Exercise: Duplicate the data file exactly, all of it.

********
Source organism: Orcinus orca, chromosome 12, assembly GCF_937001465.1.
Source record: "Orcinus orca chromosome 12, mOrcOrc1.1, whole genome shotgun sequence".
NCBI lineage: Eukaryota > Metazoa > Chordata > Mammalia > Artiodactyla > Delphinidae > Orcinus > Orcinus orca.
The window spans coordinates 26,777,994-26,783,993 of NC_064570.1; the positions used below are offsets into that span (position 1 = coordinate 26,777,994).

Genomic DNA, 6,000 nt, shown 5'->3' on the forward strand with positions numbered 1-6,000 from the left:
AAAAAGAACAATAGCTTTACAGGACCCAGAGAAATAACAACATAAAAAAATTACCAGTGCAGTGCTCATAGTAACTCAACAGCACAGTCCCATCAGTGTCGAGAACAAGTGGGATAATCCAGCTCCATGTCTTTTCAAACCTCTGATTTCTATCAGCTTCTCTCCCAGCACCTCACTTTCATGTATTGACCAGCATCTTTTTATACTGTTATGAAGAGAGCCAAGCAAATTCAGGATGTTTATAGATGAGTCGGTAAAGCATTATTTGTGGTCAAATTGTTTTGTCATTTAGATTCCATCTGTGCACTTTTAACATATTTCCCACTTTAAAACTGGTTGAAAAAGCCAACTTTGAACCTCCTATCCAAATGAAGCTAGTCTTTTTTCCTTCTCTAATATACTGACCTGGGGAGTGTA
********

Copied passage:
Source organism: Orcinus orca, chromosome 12, assembly GCF_937001465.1.
Source record: "Orcinus orca chromosome 12, mOrcOrc1.1, whole genome shotgun sequence".
NCBI lineage: Eukaryota > Metazoa > Chordata > Mammalia > Artiodactyla > Delphinidae > Orcinus > Orcinus orca.
The window spans coordinates 26,777,994-26,783,993 of NC_064570.1; the positions used below are offsets into that span (position 1 = coordinate 26,777,994).

Genomic DNA, 6,000 nt, shown 5'->3' on the forward strand with positions numbered 1-6,000 from the left:
AAAAAGAACAATAGCTTTACAGGACCCAGAGAAATAACAACATAAAAAAATTACCAGTGCAGTGCTCATAGTAACTCAACAGCACAGTCCCATCAGTGTCGAGAACAAGTGGGATAATCCAGCTCCATGTCTTTTCAAACCTCTGATTTCTATCAGCTTCTCTCCCAGCACCTCACTTTCATGTATTGACCAGCATCTTTTTATACTGTTATGAAGAGAGCCAAGCAAATTCAGGATGTTTATAGATGAGTCGGTAAAGCATTATTTGTGGTCAAATTGTTTTGTCATTTAGATTCCATCTGTGCACTTTTAACATATTTCCCACTTTAAAACTGGTTGAAAAAGCCAACTTTGAACCTCCTATCCAAATGAAGCTAGTCTTTTTTCCTTCTCTAATATACTGACCTGGGGAGTGTA